For new Hewlett-Packard (NYSE: HPQ ) CEO Leo Apotheker, the way forward is cloudy.
Speaking yesterday at an investor conference, Apotheker said cloud computing would play a big role in the company's strategy from here on. "Yes, HP is strong, but we also recognize that the world around us is changing faster than ever," The New York Times quotes Apotheker as saying.
He's right about that. The world is changing, fast. Cloud computing specialists are growing at a tremendous pace. Among the principals, salesforce.com (NYSE: CRM ) finished last quarter with close to $1 billion in backlogged sales. Revenue improved 29% to $457 million during the quarter, easily besting analyst estimates.
The message? On-demand alternatives such as salesforce.com and NetSuite (NYSE: N ) have become mainstream. Apotheker seeks to blunt the threat from these and related offerings by working with existing clients to host their data and allow them to access it from anywhere. It's an interesting strategy that's likely to trade some hardware sales for higher-margin software and services sales.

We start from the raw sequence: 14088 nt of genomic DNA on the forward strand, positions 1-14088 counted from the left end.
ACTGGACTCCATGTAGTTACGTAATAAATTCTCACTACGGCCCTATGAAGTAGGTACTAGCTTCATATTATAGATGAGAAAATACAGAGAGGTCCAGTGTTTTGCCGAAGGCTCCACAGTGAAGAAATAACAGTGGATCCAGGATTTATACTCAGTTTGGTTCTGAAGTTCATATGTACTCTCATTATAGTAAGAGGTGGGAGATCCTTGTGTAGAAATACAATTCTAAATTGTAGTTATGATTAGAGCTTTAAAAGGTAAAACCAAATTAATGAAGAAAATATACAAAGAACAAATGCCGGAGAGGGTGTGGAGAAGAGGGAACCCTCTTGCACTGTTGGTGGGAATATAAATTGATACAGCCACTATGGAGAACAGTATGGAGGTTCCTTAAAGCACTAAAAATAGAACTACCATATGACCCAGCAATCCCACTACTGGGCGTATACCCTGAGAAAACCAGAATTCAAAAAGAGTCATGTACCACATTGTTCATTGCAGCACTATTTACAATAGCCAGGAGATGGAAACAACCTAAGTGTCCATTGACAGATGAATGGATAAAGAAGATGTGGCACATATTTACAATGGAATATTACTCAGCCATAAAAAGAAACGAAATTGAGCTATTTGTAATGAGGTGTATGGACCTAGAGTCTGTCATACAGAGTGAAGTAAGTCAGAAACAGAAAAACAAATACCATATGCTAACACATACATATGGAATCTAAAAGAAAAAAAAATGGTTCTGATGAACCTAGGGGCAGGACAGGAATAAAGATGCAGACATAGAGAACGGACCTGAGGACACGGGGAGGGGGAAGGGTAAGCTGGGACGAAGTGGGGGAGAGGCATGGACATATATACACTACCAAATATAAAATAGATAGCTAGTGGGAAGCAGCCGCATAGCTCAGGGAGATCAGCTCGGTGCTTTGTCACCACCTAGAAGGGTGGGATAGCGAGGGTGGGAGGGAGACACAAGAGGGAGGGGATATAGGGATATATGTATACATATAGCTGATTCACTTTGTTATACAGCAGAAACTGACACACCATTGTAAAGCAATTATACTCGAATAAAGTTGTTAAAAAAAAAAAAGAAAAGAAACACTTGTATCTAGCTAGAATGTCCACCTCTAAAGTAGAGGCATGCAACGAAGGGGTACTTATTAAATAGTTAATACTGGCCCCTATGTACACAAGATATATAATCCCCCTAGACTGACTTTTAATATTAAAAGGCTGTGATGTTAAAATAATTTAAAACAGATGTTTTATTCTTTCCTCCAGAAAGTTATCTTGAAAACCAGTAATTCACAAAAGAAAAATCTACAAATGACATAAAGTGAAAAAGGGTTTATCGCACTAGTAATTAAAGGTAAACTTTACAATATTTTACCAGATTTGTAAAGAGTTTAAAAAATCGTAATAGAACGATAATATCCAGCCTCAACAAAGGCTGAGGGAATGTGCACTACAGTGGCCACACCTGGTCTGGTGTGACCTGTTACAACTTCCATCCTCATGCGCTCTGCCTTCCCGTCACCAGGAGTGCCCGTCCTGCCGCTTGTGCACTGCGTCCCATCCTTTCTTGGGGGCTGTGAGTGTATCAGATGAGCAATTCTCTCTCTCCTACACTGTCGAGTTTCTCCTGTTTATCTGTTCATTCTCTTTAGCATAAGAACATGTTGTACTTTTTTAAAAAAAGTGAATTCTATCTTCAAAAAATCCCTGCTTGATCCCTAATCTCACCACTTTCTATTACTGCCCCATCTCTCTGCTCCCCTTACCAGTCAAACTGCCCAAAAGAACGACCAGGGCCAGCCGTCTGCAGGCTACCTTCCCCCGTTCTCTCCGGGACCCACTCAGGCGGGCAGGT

Apotheker also plans to bulk up HP's offerings in business analytics, The Times reported. Apparently he views analytics as an open market with no clear leader. "We are not playing catch-up to anyone, particularly IBM (NYSE: IBM ) ," The Times reports Apotheker as saying.
Uh-oh. Big Blue is far ahead of not only HP but also many others when it comes to analytics, having acquired Cognos, Netezza, and SPSS in recent years. There's also Teradata (NYSE: TDC ) to consider. The data-warehousing specialist recently bulked up its analytics portfolio by acquiring Aster Data.
Color me concerned. Much as I like that Apotheker sees a need for HP to modernize, wishful thinking doesn't equal a strategy. Right now, that's all he has. I'm sticking with the short thesis I first offered in October.
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Editor's Note: This article has been changed to reflect that IBM acquired Cognos, not Business Objects. The Fool regrets the error.